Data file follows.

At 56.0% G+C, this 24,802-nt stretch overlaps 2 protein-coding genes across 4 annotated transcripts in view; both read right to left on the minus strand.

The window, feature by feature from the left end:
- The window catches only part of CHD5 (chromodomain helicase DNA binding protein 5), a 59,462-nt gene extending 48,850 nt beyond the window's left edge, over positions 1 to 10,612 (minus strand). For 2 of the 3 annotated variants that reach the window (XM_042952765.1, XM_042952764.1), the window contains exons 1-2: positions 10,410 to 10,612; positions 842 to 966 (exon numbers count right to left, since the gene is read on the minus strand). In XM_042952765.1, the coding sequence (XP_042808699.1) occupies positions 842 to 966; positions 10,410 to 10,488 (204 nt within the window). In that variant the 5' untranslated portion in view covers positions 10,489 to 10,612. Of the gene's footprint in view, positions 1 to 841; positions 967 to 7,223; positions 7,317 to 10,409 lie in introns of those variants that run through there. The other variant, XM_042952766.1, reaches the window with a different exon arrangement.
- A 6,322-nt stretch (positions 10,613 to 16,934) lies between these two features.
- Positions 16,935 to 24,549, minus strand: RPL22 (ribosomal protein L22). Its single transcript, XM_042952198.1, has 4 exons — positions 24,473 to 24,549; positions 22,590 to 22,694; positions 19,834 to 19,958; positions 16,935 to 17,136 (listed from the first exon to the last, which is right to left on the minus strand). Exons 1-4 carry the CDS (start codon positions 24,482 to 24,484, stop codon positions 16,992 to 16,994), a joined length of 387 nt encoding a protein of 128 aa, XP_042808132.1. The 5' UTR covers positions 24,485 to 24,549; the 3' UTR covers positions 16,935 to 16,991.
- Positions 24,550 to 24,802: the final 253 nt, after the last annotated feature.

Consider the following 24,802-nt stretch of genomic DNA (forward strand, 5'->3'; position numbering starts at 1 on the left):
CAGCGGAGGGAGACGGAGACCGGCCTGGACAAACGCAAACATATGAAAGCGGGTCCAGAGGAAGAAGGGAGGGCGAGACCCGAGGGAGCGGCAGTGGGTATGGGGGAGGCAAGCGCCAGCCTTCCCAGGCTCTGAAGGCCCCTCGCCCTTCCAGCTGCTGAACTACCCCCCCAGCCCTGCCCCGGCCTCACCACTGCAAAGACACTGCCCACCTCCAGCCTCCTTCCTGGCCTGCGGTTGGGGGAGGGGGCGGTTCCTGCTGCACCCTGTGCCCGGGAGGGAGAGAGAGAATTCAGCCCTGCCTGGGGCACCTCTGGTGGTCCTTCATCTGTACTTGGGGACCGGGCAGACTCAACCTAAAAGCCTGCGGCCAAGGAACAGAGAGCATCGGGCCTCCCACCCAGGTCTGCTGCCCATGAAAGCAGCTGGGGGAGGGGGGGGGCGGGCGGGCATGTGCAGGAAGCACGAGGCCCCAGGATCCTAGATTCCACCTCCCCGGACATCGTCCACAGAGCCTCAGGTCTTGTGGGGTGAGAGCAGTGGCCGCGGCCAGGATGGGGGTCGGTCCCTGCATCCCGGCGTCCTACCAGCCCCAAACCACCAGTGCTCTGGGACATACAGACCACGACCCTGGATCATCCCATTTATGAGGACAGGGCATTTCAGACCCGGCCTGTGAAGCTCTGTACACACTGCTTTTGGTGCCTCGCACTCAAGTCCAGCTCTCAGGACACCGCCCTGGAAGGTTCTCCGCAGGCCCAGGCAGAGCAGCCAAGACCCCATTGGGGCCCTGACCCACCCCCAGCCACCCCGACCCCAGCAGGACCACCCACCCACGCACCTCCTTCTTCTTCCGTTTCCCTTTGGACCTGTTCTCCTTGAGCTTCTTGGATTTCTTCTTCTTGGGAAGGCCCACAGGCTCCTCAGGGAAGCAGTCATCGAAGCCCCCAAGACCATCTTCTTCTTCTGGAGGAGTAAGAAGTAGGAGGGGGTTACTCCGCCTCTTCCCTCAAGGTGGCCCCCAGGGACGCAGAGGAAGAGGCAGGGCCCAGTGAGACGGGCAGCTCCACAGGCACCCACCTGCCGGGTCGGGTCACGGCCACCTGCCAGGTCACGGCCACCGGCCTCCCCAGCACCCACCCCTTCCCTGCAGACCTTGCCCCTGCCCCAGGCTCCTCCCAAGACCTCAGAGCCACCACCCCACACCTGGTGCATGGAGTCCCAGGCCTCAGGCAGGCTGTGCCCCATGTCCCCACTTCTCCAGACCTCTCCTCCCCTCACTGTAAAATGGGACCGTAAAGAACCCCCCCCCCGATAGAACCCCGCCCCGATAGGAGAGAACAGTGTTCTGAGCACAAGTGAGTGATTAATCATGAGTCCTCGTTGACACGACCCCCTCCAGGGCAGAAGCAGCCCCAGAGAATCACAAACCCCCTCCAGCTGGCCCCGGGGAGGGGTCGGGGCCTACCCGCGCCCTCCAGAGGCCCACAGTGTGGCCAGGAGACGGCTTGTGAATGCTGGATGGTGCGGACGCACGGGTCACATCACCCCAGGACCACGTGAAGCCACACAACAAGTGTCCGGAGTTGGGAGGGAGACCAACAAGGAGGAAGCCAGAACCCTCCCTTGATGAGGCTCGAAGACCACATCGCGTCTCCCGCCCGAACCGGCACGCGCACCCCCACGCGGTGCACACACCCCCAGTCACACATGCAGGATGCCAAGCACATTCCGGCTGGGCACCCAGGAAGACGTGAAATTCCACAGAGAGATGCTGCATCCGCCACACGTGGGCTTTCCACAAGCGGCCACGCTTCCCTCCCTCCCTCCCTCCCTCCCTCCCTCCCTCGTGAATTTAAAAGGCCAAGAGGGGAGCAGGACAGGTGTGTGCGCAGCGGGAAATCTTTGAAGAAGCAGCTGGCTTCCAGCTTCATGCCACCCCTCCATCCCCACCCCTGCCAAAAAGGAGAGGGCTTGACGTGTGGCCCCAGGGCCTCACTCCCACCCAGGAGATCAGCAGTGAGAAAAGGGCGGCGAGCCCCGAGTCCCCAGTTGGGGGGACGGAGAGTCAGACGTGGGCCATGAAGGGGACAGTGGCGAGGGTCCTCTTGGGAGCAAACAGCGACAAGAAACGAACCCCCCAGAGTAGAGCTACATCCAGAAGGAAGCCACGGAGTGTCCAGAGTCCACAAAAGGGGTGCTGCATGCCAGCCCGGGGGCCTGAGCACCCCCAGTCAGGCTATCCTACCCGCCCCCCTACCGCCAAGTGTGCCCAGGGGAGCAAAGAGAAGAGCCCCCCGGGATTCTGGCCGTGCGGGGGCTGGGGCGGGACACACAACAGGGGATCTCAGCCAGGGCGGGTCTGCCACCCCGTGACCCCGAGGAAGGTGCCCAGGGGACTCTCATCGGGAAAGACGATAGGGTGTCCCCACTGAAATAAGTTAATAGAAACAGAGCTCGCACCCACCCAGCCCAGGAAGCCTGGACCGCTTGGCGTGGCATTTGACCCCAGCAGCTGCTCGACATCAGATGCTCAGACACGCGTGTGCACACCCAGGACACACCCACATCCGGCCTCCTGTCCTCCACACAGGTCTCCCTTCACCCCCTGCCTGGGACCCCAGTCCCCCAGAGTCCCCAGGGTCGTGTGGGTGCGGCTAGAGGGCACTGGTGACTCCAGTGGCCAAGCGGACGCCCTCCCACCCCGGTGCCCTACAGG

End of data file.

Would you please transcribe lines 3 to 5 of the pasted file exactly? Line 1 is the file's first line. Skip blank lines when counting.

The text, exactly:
- The window catches only part of CHD5 (chromodomain helicase DNA binding protein 5), a 59,462-nt gene extending 48,850 nt beyond the window's left edge, over positions 1 to 10,612 (minus strand). For 2 of the 3 annotated variants that reach the window (XM_042952765.1, XM_042952764.1), the window contains exons 1-2: positions 10,410 to 10,612; positions 842 to 966 (exon numbers count right to left, since the gene is read on the minus strand). In XM_042952765.1, the coding sequence (XP_042808699.1) occupies positions 842 to 966; positions 10,410 to 10,488 (204 nt within the window). In that variant the 5' untranslated portion in view covers positions 10,489 to 10,612. Of the gene's footprint in view, positions 1 to 841; positions 967 to 7,223; positions 7,317 to 10,409 lie in introns of those variants that run through there. The other variant, XM_042952766.1, reaches the window with a different exon arrangement.
- A 6,322-nt stretch (positions 10,613 to 16,934) lies between these two features.
- Positions 16,935 to 24,549, minus strand: RPL22 (ribosomal protein L22). Its single transcript, XM_042952198.1, has 4 exons — positions 24,473 to 24,549; positions 22,590 to 22,694; positions 19,834 to 19,958; positions 16,935 to 17,136 (listed from the first exon to the last, which is right to left on the minus strand). Exons 1-4 carry the CDS (start codon positions 24,482 to 24,484, stop codon positions 16,992 to 16,994), a joined length of 387 nt encoding a protein of 128 aa, XP_042808132.1. The 5' UTR covers positions 24,485 to 24,549; the 3' UTR covers positions 16,935 to 16,991.